The Ulster Farmers’ Union has backed plans for Northern Ireland to seek official BSE negligible risk (BSE NR) status.
In a response to a DAERA consultation the UFU said it had been pressing DARD, now DAERA, since December of last year to prioritise this application, seeing it as a way to dismantle costly BSE controls that are no longer proportionate to the risk.
UFU deputy president, Victor Chestnutt, said that while the current ‘controlled risk’ status opened many markets, the NR status would send ‘a more positive image’ of our animal health status to countries the local beef industry wants to access.
“BSE remains a concern for some of the priority trade targets such as China, USA, Japan, South Korea, and the Philippines. Beef exporters believe that access to these markets could deliver over £12 million a year, some of which would find its way to producers,” said Mr Chestnutt.
The UFU says that moving from Controlled to Negligible Risk status also opens the prospect of changing existing rules. It could pave the way to remove the stipulations that meat for some countries must come from cattle under 30 months of age.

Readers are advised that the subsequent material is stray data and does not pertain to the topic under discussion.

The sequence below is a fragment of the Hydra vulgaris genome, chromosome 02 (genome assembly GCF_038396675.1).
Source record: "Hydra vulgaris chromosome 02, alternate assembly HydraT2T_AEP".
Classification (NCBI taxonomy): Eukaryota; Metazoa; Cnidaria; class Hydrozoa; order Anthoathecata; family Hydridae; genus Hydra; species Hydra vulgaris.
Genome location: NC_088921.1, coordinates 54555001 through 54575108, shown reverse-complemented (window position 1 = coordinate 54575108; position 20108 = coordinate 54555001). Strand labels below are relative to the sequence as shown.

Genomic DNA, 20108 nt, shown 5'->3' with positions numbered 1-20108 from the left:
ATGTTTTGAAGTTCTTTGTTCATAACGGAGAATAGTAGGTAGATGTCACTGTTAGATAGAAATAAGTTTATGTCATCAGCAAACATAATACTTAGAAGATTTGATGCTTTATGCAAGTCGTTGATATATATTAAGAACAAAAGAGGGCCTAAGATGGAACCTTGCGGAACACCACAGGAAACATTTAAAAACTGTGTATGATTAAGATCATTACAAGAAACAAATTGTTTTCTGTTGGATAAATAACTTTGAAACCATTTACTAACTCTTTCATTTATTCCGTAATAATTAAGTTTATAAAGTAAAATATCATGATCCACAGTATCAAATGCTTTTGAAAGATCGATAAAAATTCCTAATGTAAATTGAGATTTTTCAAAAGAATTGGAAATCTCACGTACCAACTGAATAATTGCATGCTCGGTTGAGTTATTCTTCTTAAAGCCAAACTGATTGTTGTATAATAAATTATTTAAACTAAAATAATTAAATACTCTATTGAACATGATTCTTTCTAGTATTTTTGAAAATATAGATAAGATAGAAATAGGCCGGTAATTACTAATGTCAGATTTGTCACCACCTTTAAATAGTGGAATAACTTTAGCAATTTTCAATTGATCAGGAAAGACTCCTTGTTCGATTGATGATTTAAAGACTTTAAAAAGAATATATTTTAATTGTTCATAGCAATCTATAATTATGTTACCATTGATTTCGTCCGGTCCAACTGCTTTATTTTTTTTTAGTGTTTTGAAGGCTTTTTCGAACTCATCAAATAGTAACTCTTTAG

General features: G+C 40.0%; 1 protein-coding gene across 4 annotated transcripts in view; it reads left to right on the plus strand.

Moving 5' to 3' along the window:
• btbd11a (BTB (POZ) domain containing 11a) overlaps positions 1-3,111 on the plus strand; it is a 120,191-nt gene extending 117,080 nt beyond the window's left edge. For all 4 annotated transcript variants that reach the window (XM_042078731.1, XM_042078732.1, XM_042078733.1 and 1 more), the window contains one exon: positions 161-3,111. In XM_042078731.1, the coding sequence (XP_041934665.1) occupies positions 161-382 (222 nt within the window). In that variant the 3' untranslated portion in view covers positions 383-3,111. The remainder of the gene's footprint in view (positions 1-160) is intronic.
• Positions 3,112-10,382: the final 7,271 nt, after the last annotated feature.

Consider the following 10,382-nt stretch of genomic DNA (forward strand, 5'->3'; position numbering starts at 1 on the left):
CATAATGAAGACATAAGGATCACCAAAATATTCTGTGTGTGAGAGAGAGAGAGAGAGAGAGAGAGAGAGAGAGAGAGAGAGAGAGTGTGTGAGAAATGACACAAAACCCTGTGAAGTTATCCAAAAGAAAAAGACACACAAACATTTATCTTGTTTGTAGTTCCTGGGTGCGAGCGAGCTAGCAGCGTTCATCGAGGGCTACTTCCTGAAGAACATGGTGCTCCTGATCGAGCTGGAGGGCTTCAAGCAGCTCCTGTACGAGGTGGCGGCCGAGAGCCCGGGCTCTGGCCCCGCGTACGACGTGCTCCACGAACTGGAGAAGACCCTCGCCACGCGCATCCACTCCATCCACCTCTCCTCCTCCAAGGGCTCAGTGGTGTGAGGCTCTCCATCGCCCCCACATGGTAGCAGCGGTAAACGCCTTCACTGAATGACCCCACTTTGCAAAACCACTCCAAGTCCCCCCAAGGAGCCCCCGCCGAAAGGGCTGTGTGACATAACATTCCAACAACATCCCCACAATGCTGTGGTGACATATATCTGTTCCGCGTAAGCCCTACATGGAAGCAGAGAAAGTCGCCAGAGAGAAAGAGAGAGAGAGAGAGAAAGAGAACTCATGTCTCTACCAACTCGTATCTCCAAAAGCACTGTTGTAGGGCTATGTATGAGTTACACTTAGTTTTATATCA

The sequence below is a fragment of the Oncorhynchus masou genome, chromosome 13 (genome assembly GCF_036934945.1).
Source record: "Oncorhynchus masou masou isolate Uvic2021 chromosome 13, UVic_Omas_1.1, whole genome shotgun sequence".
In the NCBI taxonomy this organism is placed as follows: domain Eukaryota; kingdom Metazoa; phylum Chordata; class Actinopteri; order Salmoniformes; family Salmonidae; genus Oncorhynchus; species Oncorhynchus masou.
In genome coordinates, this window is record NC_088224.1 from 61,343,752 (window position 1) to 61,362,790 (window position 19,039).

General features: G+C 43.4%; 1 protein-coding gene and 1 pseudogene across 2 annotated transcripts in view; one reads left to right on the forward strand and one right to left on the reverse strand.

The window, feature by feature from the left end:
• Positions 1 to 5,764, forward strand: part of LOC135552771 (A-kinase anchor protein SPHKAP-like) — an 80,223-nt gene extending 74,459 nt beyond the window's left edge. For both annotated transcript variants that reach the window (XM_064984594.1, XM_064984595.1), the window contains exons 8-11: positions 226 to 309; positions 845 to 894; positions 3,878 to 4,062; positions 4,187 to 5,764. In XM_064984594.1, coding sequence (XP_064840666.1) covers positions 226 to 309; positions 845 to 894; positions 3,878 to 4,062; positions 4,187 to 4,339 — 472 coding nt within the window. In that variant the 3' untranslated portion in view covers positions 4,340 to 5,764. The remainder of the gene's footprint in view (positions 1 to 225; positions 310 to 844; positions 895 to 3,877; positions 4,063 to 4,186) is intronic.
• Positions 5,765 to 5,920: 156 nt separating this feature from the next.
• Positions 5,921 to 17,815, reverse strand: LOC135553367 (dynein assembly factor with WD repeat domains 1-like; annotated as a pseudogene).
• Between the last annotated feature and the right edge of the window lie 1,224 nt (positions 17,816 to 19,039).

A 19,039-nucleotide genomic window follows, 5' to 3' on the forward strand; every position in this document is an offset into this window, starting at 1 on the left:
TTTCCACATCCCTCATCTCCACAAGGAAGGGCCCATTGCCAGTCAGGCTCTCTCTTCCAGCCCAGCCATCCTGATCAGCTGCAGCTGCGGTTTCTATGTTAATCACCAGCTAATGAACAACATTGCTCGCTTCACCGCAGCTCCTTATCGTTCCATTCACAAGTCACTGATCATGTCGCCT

A DAERA spokesperson said: “The Department is committed to continuing to work closely and co-operatively with industry representatives on this issue. A 12 week public consultation on the proposal to submit an application to the World Organisation for Animal Health (OIE) for BSE NR status will close on 13 June 2016. Officials will consider responses to the consultation and will advise the Minister on the way forward in respect of an application for NR status for Northern Ireland. A decision on whether to apply for NR status cannot be made until all these processes have been completed.
“Officials are currently drafting a dossier and assessments specified by the OIE Standard Operating Procedures (SOP) and by Regulation (EC) 999/2001 Annex II to be defined as a separate zone with BSE negligible risk status.”